Seminar: Dr. Clara Fuchsman (Assistant Professor, UMCES-HPL)

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Seminar: Dr. Clara Fuchsman (Assistant Professor, UMCES-HPL)

April 24, 2019 at 3:00pm to at 4:00pm

Title: Cyanobacteria and cyanophage populations enhance nitrogen loss in an oligotrophic oxygen deficient zone

Speaker: Dr. Clara Fuchsman (Assistant Professor, UMCES-HPL)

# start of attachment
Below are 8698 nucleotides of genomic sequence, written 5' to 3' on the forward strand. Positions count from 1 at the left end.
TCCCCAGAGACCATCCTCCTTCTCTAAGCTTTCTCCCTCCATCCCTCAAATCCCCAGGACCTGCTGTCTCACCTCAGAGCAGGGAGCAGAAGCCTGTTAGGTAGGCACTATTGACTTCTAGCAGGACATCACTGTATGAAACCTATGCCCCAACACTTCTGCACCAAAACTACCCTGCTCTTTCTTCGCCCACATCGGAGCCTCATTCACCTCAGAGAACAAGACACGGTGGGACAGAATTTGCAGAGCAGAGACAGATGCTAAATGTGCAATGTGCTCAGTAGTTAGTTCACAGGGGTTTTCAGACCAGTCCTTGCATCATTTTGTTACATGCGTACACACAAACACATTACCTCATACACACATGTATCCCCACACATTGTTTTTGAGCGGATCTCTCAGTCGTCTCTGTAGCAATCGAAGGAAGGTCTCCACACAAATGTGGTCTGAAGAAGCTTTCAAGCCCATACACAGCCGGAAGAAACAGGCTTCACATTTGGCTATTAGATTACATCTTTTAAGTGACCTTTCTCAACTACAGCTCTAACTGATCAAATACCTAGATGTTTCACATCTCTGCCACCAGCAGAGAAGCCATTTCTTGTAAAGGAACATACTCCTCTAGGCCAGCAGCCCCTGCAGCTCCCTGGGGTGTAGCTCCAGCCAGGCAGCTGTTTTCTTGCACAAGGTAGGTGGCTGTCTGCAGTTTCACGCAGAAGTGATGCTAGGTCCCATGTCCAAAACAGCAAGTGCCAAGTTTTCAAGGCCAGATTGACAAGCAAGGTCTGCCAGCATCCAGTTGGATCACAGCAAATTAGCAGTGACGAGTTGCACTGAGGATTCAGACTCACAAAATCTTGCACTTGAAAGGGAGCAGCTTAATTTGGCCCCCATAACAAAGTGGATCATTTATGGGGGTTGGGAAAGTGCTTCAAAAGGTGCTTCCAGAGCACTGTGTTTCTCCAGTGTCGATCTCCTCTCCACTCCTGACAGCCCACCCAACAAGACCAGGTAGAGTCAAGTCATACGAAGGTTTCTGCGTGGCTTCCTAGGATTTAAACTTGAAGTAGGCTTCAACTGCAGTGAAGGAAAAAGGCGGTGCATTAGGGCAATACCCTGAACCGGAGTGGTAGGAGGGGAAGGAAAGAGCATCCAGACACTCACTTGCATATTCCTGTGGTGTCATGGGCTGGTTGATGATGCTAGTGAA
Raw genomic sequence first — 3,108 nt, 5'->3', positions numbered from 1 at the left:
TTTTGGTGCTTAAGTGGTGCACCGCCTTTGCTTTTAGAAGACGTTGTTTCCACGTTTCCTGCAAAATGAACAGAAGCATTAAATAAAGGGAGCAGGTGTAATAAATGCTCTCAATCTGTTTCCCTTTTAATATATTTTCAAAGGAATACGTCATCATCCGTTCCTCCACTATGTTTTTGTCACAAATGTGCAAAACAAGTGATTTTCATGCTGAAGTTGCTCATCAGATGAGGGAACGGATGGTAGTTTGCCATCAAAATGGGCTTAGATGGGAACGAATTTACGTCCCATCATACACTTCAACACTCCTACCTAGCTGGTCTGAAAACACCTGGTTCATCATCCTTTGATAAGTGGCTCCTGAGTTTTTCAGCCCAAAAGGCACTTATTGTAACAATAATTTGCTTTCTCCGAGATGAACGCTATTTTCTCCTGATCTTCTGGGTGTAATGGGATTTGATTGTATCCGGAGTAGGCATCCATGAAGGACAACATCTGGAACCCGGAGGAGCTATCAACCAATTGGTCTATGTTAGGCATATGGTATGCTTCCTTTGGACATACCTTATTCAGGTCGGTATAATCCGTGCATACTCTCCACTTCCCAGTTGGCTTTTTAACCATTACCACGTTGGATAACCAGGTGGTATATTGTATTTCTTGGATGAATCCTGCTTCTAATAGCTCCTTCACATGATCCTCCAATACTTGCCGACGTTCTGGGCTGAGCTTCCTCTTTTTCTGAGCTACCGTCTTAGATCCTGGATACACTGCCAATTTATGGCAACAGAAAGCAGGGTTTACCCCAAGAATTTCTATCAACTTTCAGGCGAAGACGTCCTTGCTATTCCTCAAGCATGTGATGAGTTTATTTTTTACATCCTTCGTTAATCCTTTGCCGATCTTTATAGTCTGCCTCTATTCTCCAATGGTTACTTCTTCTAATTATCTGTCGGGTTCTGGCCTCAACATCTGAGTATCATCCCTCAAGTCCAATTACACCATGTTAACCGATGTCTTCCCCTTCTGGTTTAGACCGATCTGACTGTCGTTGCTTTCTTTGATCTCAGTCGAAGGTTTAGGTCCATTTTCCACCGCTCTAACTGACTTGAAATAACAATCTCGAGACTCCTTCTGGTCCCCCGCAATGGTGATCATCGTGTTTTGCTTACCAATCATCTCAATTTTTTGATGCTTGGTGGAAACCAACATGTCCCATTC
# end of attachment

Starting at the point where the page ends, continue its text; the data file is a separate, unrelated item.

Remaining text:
Abstract: Up to half of marine N losses from N2 production occur in marine oxygen deficient zones (ODZs). Organic matter flux from surface waters is thought to be a primary control on N2 production rates. While the measured offshore primary production and export rates were nearly oligotrophic in the offshore Eastern Tropical North Pacific, published rate measurements for denitrification and anammox have demonstrated ample microbial activity in the offshore portion of this ODZ. A secondary chlorophyll a maximum located within the ODZ contained an actively growing cyanobacterial population, as determined by metaproteomic data, and this population produced additional organic matter within the ODZ, some of which was transferred to sinking particles. Flow cytometry revealed Prochlorococcus was the numerically dominant photoautotroph at the secondary chlorophyll maximum. A very high cyanophage to cyanobacteria ratio on particle-metagenomes implies a role for viruses in this in situ organic matter cycling.  In samples from January 2017, the extent of virally infected Prochlorococcus was measured using a molecular method that detects viral DNA inside individual cells. Virally infected Prochlorococcus had a maximum in the ODZ, corresponding to the maximum in Prochlorococcus cells, with 2% of the community infected. Using elemental cell quotas for the ODZ Prochlorococcus, we estimate infected cells at the secondary chlorophyll maximum contained 20 nM C. If the infected portion of the Prochlorococcus population lysed every three days, the organic matter produced would be enough to sustain 5 nM/d of N2 production from denitrification. N2 production rates in the presence of sinking organic matter varied between 2-5 nM/d at that time. We propose that offshore N2 production is partly supported by autochthonous production of organic matter within the ODZ liberated by viral lysis.